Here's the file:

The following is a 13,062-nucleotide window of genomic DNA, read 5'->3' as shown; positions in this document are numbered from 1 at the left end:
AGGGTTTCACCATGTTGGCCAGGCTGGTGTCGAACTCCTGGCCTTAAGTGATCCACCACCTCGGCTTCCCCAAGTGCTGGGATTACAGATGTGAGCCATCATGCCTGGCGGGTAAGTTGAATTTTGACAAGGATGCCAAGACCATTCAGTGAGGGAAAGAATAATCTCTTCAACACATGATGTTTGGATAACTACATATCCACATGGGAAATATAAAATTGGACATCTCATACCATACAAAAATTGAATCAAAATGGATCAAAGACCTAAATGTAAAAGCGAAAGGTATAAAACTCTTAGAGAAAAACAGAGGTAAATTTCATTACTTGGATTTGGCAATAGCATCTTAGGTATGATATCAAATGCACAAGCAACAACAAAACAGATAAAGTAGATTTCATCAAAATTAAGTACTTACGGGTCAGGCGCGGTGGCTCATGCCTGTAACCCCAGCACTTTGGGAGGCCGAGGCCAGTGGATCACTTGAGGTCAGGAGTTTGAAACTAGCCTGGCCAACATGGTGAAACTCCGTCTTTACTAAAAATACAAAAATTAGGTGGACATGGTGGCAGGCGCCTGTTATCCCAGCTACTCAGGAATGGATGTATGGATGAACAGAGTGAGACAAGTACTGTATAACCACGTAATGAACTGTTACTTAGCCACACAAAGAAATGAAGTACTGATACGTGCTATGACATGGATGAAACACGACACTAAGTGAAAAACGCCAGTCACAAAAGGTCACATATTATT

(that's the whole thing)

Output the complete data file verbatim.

The following is a 13,062-nucleotide window of genomic DNA, read 5'->3' as shown; positions in this document are numbered from 1 at the left end:
AGGGTTTCACCATGTTGGCCAGGCTGGTGTCGAACTCCTGGCCTTAAGTGATCCACCACCTCGGCTTCCCCAAGTGCTGGGATTACAGATGTGAGCCATCATGCCTGGCGGGTAAGTTGAATTTTGACAAGGATGCCAAGACCATTCAGTGAGGGAAAGAATAATCTCTTCAACACATGATGTTTGGATAACTACATATCCACATGGGAAATATAAAATTGGACATCTCATACCATACAAAAATTGAATCAAAATGGATCAAAGACCTAAATGTAAAAGCGAAAGGTATAAAACTCTTAGAGAAAAACAGAGGTAAATTTCATTACTTGGATTTGGCAATAGCATCTTAGGTATGATATCAAATGCACAAGCAACAACAAAACAGATAAAGTAGATTTCATCAAAATTAAGTACTTACGGGTCAGGCGCGGTGGCTCATGCCTGTAACCCCAGCACTTTGGGAGGCCGAGGCCAGTGGATCACTTGAGGTCAGGAGTTTGAAACTAGCCTGGCCAACATGGTGAAACTCCGTCTTTACTAAAAATACAAAAATTAGGTGGACATGGTGGCAGGCGCCTGTTATCCCAGCTACTCAGGAATGGATGTATGGATGAACAGAGTGAGACAAGTACTGTATAACCACGTAATGAACTGTTACTTAGCCACACAAAGAAATGAAGTACTGATACGTGCTATGACATGGATGAAACACGACACTAAGTGAAAAACGCCAGTCACAAAAGGTCACATATTATT